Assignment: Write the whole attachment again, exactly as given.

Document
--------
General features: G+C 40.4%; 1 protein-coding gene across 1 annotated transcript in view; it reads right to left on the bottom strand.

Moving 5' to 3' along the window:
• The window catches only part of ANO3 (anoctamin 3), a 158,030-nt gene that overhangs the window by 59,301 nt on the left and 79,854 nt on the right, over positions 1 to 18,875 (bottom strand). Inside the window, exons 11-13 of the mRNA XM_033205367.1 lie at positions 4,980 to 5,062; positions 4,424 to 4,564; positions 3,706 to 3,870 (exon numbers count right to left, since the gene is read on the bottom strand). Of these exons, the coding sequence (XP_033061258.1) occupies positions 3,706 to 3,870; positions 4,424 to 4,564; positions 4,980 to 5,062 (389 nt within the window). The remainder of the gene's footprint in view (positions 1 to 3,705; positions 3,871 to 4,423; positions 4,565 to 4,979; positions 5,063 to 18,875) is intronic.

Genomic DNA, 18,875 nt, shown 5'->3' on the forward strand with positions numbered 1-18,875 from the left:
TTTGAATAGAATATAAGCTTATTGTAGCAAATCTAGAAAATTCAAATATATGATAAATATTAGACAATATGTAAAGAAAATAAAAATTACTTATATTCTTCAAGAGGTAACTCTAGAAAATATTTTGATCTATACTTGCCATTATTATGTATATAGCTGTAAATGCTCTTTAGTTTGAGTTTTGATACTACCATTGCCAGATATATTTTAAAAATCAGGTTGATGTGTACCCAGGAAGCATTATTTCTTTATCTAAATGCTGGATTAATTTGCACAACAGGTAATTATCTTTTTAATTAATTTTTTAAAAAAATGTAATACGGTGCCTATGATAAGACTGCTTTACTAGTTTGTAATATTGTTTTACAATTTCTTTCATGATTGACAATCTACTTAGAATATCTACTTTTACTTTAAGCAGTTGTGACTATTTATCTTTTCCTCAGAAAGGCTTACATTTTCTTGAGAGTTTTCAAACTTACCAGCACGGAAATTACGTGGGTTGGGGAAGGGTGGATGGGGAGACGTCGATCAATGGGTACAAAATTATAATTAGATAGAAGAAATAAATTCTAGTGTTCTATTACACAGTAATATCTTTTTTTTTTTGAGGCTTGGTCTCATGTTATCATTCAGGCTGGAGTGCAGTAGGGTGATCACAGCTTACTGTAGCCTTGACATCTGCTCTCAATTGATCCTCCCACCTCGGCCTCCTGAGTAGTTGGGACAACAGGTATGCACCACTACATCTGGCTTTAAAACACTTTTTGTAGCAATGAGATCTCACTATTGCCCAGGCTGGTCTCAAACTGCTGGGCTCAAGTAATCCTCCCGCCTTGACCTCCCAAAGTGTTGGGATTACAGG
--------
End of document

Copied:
General features: G+C 40.4%; 1 protein-coding gene across 1 annotated transcript in view; it reads right to left on the bottom strand.

Moving 5' to 3' along the window:
• The window catches only part of ANO3 (anoctamin 3), a 158,030-nt gene that overhangs the window by 59,301 nt on the left and 79,854 nt on the right, over positions 1 to 18,875 (bottom strand). Inside the window, exons 11-13 of the mRNA XM_033205367.1 lie at positions 4,980 to 5,062; positions 4,424 to 4,564; positions 3,706 to 3,870 (exon numbers count right to left, since the gene is read on the bottom strand). Of these exons, the coding sequence (XP_033061258.1) occupies positions 3,706 to 3,870; positions 4,424 to 4,564; positions 4,980 to 5,062 (389 nt within the window). The remainder of the gene's footprint in view (positions 1 to 3,705; positions 3,871 to 4,423; positions 4,565 to 4,979; positions 5,063 to 18,875) is intronic.

Genomic DNA, 18,875 nt, shown 5'->3' on the forward strand with positions numbered 1-18,875 from the left:
TTTGAATAGAATATAAGCTTATTGTAGCAAATCTAGAAAATTCAAATATATGATAAATATTAGACAATATGTAAAGAAAATAAAAATTACTTATATTCTTCAAGAGGTAACTCTAGAAAATATTTTGATCTATACTTGCCATTATTATGTATATAGCTGTAAATGCTCTTTAGTTTGAGTTTTGATACTACCATTGCCAGATATATTTTAAAAATCAGGTTGATGTGTACCCAGGAAGCATTATTTCTTTATCTAAATGCTGGATTAATTTGCACAACAGGTAATTATCTTTTTAATTAATTTTTTAAAAAAATGTAATACGGTGCCTATGATAAGACTGCTTTACTAGTTTGTAATATTGTTTTACAATTTCTTTCATGATTGACAATCTACTTAGAATATCTACTTTTACTTTAAGCAGTTGTGACTATTTATCTTTTCCTCAGAAAGGCTTACATTTTCTTGAGAGTTTTCAAACTTACCAGCACGGAAATTACGTGGGTTGGGGAAGGGTGGATGGGGAGACGTCGATCAATGGGTACAAAATTATAATTAGATAGAAGAAATAAATTCTAGTGTTCTATTACACAGTAATATCTTTTTTTTTTTGAGGCTTGGTCTCATGTTATCATTCAGGCTGGAGTGCAGTAGGGTGATCACAGCTTACTGTAGCCTTGACATCTGCTCTCAATTGATCCTCCCACCTCGGCCTCCTGAGTAGTTGGGACAACAGGTATGCACCACTACATCTGGCTTTAAAACACTTTTTGTAGCAATGAGATCTCACTATTGCCCAGGCTGGTCTCAAACTGCTGGGCTCAAGTAATCCTCCCGCCTTGACCTCCCAAAGTGTTGGGATTACAGG